New Swedish studies have shown that raising dogs lowers children's asthma risk. Especially when the dog is a female.
This new, large-scale study, conducted by researchers at the Karolinska Institutet and Uppsala University, surveyed national registry data for all children born in Sweden from 2001 to 2004, with a total of 23,585 babies for the first time at home.
The researchers searched each dog according to gender, breed, size, and whether it was described as "without an allergic reaction" and investigated the relationship between asthma and allergy diagnoses, or asthma or allergy medication at age 6 .
The researchers also considered all known factors that could affect the risk of children with asthma or allergies, such as whether they have asthma, allergies, or more siblings.
A study published in the journal Scientific Reports found that certain dog characteristics lowered the risk, but the incidence of asthma at 6 years was 5.4%.
Children with female dogs had a 16% lower risk of asthma than boys with male dogs, and children with two or more dogs had a 21% lower risk of having asthma.
Children who live with male dogs have a similar risk to asthma in children without dogs.
The researchers found that children with asthma and allergies are more likely to be exposed to anecdotally described varieties than children who do not have asthma and allergic reactions.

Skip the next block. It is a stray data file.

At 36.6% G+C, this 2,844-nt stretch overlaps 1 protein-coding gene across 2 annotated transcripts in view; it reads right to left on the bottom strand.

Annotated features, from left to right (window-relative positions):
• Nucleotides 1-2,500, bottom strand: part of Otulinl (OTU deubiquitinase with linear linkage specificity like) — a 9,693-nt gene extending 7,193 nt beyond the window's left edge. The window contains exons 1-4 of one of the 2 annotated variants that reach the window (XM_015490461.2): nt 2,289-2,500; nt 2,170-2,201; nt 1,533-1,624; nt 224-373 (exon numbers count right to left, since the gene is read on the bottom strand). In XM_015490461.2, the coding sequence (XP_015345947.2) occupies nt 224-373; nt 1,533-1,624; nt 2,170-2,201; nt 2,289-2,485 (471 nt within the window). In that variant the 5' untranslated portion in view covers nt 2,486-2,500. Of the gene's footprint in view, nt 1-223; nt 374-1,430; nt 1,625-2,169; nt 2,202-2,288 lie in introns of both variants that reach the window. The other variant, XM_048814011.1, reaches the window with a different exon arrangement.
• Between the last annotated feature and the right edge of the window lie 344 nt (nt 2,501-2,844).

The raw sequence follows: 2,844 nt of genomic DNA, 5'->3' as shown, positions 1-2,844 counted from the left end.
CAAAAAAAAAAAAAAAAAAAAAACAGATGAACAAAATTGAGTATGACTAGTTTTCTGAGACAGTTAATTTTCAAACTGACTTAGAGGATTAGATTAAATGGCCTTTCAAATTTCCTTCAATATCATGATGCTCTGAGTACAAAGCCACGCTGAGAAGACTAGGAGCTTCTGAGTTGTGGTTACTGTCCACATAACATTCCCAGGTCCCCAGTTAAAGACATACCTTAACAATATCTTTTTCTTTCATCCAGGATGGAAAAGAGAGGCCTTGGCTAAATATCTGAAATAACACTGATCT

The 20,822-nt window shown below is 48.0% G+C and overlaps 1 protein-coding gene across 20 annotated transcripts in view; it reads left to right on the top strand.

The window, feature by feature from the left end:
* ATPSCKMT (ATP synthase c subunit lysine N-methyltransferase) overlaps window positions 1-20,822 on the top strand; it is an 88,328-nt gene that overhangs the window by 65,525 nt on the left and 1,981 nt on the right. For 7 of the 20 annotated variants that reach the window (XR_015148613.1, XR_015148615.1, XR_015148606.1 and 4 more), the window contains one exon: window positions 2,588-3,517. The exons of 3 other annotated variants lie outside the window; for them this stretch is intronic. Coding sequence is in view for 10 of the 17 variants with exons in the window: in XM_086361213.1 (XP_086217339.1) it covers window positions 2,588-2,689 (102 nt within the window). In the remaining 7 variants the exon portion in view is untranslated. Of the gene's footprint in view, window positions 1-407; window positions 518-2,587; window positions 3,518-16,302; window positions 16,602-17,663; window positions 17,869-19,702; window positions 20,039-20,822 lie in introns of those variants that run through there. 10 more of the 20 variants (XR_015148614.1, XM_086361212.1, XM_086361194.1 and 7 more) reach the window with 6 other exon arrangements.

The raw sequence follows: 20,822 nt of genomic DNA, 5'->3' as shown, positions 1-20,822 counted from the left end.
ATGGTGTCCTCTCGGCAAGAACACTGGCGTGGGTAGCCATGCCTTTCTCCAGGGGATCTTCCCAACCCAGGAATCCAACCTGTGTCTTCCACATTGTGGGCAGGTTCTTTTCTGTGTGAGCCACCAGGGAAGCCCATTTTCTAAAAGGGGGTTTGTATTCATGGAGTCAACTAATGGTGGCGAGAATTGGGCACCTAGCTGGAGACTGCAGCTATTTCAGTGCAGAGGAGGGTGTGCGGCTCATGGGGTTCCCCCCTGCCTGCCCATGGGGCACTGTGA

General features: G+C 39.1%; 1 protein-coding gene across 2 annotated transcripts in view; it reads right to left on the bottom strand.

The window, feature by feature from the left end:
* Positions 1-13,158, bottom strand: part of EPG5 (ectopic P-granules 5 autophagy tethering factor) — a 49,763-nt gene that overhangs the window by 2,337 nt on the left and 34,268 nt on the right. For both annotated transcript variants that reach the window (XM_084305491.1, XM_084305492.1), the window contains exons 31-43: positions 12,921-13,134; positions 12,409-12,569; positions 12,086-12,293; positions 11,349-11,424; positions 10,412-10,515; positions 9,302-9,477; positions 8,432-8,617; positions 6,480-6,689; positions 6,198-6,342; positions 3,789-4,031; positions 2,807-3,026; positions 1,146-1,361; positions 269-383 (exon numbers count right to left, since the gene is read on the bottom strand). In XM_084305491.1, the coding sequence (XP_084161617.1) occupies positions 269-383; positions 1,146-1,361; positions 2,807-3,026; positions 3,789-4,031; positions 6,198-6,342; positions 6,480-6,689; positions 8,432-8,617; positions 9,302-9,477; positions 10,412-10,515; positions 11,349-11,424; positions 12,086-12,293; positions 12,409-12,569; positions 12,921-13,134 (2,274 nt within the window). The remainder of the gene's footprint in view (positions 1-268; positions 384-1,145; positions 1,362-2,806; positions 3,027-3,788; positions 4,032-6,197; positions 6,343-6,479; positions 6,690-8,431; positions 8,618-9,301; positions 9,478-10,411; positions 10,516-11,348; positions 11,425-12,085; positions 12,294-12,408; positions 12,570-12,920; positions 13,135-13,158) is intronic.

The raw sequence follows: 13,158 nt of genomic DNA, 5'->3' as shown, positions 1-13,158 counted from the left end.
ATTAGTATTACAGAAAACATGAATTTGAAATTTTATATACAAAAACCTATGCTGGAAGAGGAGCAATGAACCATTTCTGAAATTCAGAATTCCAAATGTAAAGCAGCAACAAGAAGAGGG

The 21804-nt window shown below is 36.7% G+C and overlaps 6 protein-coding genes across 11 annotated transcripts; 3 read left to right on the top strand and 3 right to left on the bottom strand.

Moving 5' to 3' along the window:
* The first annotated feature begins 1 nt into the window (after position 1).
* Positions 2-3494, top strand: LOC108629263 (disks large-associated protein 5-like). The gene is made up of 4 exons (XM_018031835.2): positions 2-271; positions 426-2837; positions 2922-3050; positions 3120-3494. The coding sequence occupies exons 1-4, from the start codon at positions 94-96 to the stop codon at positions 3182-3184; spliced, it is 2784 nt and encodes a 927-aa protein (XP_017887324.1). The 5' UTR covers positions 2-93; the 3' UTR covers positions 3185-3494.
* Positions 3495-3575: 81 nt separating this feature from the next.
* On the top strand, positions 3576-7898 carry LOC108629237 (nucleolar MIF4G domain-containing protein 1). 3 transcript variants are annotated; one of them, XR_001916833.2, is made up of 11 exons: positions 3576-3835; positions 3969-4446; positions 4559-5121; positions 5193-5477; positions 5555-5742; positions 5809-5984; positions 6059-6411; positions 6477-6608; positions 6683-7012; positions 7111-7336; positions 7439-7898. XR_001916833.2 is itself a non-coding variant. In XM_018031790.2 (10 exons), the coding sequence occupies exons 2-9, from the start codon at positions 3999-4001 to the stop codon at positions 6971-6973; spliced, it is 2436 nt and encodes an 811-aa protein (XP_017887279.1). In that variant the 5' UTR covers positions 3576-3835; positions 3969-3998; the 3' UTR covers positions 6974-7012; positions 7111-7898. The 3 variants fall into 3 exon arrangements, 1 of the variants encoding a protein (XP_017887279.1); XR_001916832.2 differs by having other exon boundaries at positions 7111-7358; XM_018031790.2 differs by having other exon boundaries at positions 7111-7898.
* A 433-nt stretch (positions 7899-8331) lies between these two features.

However, the incidence of asthma was not increased, but the exposure to this type was 27% higher than the allergic risk. Researchers also found no association between "allergy-friendly" varieties and asthma risk.
Previous studies have already found an association between dog and growth and low risk of pediatric asthma, but it is not yet known whether the traits of dogs can correct this risk.
"We know that dogs can affect the amount of released allergens and express more specific allergens than open dogs and female dogs," explains co-author Tove Fall. "Some varieties are also anecdotally described as hypoallergenic or allergenic, and are known to be more suitable for people with allergies, but there is no scientific evidence."
"The explanation for the higher risk is that families with allergies to fur pets choose this dog more often and that allergen friendly dogs do not actually emit less allergic antigens "Catarina Almqvist Malmros added. He led the fall school.
"We can not say anything about actual causation, so we have to treat this result with caution," he added. "More research is needed to monitor differences over time, to use biomarkers to measure allergic risks, and to consider microbial counts." JB
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